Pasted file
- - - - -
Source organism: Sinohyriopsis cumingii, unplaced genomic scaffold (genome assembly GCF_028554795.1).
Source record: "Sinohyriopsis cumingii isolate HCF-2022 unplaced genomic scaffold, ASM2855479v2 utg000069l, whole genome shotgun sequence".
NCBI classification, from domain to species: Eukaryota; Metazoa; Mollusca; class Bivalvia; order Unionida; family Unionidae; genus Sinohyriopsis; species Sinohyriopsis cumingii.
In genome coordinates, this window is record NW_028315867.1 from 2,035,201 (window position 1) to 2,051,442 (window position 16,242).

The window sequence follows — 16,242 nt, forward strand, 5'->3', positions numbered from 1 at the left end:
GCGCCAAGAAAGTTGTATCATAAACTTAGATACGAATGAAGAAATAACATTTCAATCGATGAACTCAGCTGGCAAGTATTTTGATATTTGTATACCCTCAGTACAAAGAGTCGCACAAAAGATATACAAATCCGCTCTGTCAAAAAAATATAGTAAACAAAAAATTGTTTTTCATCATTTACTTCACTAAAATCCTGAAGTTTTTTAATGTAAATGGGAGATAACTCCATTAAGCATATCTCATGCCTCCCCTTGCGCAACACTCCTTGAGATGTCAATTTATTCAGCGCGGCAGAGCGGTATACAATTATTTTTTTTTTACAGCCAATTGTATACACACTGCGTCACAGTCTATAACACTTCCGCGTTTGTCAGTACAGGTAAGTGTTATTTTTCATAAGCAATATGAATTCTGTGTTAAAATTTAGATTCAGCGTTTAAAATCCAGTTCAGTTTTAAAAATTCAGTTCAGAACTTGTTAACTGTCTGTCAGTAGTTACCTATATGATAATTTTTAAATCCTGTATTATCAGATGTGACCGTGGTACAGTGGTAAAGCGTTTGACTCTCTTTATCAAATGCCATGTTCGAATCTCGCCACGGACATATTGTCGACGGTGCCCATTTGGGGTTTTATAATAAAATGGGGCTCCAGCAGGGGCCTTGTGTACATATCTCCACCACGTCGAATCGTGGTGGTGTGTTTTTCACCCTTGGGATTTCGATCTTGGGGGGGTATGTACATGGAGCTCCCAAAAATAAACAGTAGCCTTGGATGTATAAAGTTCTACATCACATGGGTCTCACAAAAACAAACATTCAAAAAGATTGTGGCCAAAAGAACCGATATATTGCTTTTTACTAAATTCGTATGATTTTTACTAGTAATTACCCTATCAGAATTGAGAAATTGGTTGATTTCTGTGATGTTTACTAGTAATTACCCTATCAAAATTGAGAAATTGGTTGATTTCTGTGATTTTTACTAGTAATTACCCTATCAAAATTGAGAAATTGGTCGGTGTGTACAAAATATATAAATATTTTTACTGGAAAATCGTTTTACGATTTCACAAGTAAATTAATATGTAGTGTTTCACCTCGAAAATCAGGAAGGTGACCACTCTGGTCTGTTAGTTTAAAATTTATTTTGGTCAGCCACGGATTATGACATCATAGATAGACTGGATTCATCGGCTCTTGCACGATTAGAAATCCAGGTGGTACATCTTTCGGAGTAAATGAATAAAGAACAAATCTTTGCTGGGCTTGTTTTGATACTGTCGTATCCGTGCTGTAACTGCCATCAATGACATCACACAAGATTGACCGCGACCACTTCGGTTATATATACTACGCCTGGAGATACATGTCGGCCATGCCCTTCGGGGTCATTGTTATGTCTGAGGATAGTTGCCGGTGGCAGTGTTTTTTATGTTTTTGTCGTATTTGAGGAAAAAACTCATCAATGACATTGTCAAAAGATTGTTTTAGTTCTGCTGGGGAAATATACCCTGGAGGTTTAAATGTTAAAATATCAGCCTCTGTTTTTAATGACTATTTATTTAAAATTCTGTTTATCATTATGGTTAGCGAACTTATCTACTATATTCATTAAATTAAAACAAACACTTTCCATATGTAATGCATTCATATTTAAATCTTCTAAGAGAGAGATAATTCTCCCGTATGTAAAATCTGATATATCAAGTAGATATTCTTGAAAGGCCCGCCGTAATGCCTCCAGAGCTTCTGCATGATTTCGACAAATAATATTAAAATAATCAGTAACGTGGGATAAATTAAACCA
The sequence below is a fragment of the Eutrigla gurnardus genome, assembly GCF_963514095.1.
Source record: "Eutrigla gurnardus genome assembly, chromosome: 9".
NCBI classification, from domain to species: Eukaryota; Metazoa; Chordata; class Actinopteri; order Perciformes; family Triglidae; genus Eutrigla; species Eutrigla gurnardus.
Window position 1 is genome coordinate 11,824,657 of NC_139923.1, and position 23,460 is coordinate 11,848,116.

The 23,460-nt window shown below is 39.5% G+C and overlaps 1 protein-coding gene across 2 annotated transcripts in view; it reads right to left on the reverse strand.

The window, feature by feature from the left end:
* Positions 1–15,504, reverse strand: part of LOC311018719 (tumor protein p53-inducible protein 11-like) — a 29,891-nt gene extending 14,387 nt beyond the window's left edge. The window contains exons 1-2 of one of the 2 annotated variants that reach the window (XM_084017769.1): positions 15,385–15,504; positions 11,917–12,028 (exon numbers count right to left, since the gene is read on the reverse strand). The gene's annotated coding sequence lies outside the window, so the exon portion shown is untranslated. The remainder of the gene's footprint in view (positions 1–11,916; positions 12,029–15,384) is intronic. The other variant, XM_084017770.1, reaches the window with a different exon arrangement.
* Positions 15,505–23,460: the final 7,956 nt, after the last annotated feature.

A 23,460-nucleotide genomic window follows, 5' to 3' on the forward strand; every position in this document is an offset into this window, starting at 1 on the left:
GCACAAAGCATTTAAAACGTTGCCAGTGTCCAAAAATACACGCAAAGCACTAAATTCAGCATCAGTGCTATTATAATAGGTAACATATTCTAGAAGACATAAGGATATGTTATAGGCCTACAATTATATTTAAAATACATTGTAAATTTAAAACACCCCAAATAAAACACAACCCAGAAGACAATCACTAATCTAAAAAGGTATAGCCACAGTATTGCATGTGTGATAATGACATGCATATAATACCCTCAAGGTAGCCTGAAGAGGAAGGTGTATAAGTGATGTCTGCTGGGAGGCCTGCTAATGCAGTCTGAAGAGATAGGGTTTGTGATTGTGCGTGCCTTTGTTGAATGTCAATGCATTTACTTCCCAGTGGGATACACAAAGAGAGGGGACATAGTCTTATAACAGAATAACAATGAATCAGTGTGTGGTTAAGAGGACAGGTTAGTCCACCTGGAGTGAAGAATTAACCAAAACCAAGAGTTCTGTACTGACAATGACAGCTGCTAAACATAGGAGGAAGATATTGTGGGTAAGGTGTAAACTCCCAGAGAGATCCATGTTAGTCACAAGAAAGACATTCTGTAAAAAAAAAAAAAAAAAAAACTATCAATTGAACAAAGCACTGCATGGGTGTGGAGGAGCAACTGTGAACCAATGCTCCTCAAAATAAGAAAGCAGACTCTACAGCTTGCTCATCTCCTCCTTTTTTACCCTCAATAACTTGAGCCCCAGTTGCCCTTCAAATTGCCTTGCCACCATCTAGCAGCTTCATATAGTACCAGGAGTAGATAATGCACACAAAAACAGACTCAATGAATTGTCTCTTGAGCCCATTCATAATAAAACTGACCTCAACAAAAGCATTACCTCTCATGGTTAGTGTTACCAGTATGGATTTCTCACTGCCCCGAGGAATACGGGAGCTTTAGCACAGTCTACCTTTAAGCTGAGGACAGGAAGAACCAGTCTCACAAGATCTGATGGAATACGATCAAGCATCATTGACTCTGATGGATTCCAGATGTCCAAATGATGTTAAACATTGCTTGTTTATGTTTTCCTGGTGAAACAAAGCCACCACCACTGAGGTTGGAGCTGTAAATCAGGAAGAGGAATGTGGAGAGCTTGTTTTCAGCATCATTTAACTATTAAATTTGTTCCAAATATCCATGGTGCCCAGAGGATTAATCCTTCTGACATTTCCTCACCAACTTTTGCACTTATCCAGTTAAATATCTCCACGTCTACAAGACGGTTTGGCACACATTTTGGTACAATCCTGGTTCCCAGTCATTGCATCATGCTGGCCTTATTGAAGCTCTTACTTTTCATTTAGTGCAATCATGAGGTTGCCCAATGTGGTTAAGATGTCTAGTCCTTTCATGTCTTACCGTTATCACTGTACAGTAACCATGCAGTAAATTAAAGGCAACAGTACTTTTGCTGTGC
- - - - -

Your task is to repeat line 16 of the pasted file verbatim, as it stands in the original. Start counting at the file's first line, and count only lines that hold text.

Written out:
GCACAAAGCATTTAAAACGTTGCCAGTGTCCAAAAATACACGCAAAGCACTAAATTCAGCATCAGTGCTATTATAATAGGTAACATATTCTAGAAGACATAAGGATATGTTATAGGCCTACAATTATATTTAAAATACATTGTAAATTTAAAACACCCCAAATAAAACACAACCCAGAAGACAATCACTAATCTAAAAAGGTATAGCCACAGTATTGCATGTGTGATAATGACATGCATATAATACCCTCAAGGTAGCCTGAAGAGGAAGGTGTATAAGTGATGTCTGCTGGGAGGCCTGCTAATGCAGTCTGAAGAGATAGGGTTTGTGATTGTGCGTGCCTTTGTTGAATGTCAATGCATTTACTTCCCAGTGGGATACACAAAGAGAGGGGACATAGTCTTATAACAGAATAACAATGAATCAGTGTGTGGTTAAGAGGACAGGTTAGTCCACCTGGAGTGAAGAATTAACCAAAACCAAGAGTTCTGTACTGACAATGACAGCTGCTAAACATAGGAGGAAGATATTGTGGGTAAGGTGTAAACTCCCAGAGAGATCCATGTTAGTCACAAGAAAGACATTCTGTAAAAAAAAAAAAAAAAAAAACTATCAATTGAACAAAGCACTGCATGGGTGTGGAGGAGCAACTGTGAACCAATGCTCCTCAAAATAAGAAAGCAGACTCTACAGCTTGCTCATCTCCTCCTTTTTTACCCTCAATAACTTGAGCCCCAGTTGCCCTTCAAATTGCCTTGCCACCATCTAGCAGCTTCATATAGTACCAGGAGTAGATAATGCACACAAAAACAGACTCAATGAATTGTCTCTTGAGCCCATTCATAATAAAACTGACCTCAACAAAAGCATTACCTCTCATGGTTAGTGTTACCAGTATGGATTTCTCACTGCCCCGAGGAATACGGGAGCTTTAGCACAGTCTACCTTTAAGCTGAGGACAGGAAGAACCAGTCTCACAAGATCTGATGGAATACGATCAAGCATCATTGACTCTGATGGATTCCAGATGTCCAAATGATGTTAAACATTGCTTGTTTATGTTTTCCTGGTGAAACAAAGCCACCACCACTGAGGTTGGAGCTGTAAATCAGGAAGAGGAATGTGGAGAGCTTGTTTTCAGCATCATTTAACTATTAAATTTGTTCCAAATATCCATGGTGCCCAGAGGATTAATCCTTCTGACATTTCCTCACCAACTTTTGCACTTATCCAGTTAAATATCTCCACGTCTACAAGACGGTTTGGCACACATTTTGGTACAATCCTGGTTCCCAGTCATTGCATCATGCTGGCCTTATTGAAGCTCTTACTTTTCATTTAGTGCAATCATGAGGTTGCCCAATGTGGTTAAGATGTCTAGTCCTTTCATGTCTTACCGTTATCACTGTACAGTAACCATGCAGTAAATTAAAGGCAACAGTACTTTTGCTGTGC